“They have been cited by the State of California so extensively that we know [these labor violations are] actually happening,” said Madeline Janis, National Policy Director of Los Angeles Alliance for a New Economy (LAANE). “We call on these three public agencies [LBT, LA Metro, and the City of Los Angeles] to sever or at least reconsider their ties.”

However, these groups are going to have to do more than protest, as LA Metro was quite succinct in their response:

“We are continuing with the Board-approved zero-emission bus program,” said Dave Sotero of Metro. Read more…

No Comments

Long Beach: Re-Imagining East 7th Street

Design by Mario Cipresso/Studio Shift

Design by Mario Cipresso/Studio Shift

There’s something to say about collaboration in any sense of the term, be it social or political, design or communal. And the East 7th Street Collaboration–a congregation of the neighborhoods of Rose Park, Craftsman Village, and North Alamitos Beach–has opted to override the City in favor of getting their vision done themselves.

This is not an easy feat since their main focus is the massive arterial that is 7th Street. And while the group knows they can’t simply put up the buildings they want to see or immediately create the streets they want to create, they do know that by asking others what they want to see is the first step towards realizing a better 7th Street that is more efficiently connected to Downtown.

So they asked architects to stroll along East 7th, selecting one of 50 buildings, and showcasing how precisely they envision 7th Street.

The results were not only varied–ranging from contemporary to Classical French–but reflected the diversity of culture that inhabits Long Beach. Even more fascinating are the amount of entries from varied places: Santa Monica, Santa Maria, Fullerton, Fremont…

The winning design from Mario Cipresso of Studio Shift comes from a previous concept the architect submitted for the Anning River Aquatic Recreation Resort in Miyi, China back in 2009. Cipresso (literally) transplanted the massive building he proposed for Miyi–over 400 meters in length–and shrunk it down to size for 2700 E. 7th, making his East 7th Community Center both dramatic in flair and natural in its composition.

The design, a geometric, straight-edge silhouette that mixes metal, wood, and glass, echoes not just Cipresso’s style (his Tran Residence in Los Angeles comes to mind) but also harbors a similarity to the new courthouse downtown on a smaller scale with more natural hues. His design also happened to win him both top awards in the competition. Read more…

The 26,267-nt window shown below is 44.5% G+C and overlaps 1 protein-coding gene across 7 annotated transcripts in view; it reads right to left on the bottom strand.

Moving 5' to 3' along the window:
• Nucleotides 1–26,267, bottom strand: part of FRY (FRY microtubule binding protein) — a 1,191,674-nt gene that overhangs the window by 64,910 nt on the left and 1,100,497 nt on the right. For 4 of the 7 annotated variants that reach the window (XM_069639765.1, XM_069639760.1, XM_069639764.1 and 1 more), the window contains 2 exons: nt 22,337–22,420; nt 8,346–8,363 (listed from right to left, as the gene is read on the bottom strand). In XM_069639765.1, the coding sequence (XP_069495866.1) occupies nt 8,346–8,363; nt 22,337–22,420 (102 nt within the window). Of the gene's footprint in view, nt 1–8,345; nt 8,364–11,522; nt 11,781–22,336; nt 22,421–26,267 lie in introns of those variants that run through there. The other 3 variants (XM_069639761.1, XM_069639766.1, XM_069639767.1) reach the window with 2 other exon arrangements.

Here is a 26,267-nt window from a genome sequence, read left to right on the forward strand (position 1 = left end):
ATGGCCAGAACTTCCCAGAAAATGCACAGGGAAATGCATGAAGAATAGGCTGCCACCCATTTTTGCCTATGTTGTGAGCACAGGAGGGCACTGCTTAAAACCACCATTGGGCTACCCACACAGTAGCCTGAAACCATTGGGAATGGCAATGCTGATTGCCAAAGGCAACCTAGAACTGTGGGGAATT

2 Comments

Long Beach Development Could Redefine Mixed-Income, Senior Living

The Annex by Studio 111 / Photography by Tom Bonner

The Annex by Studio 111 / Photography by Tom Bonner

Contemporary. Hip. Accessible. Vibrant. Artistic.

These are usually not the words associated with affordable housing, let alone senior affordable housing. But that is precisely what Studio One Eleven aimed for when it was handed the development key to a collection of land parcels sitting at Anaheim and Long Beach Boulevard. And it just might be the future of not just affordable housing, but housing development in urban spaces as a whole.

Let’s go into what is simple about the Long Beach Senior Arts Colony and its attached two buildings, one another affordable housing complex and the other a soon-to-be built 12-story market rate apartment complex.

Originally a redevelopment project, the parcels were then sold to Meta Housing Corporation following redevelopment’s dissolution. Originally, Studio One Eleven was just on board for consulting—until it was discovered that the developer that was heading the project knew little about housing.

“We didn’t initially get the job,” said principal Michael Bohn, laughing. “We weren’t even invited; just hired by the City to do the peer review.”

Senior Arts Complex in Long Beach CA.  by Studio 111 / Photography by Tom Bonner

Senior Arts Complex in Long Beach CA. by Studio 111 / Photography by Tom Bonner

Thankfully, the inexperience of the former developer led to One Eleven scoring the job and creating what is its most simple aspect: intelligently uses cheaper materials to make a beautifully well-made product.

Take, for example, its use of concrete blocks to simulate wood, even down to the reflection and varnish. Or, how the six-story building towers over the central, south facing courtyard. A developer building for market rate would typically set the top story or two back, providing dimension that would make the courtyard feel more open and less encapsulated. However, Studio One Eleven opted for a much more nimble approach by simply painting the top floor a differing coloring, giving the illusion that the sixth floor is actually set back. Read more…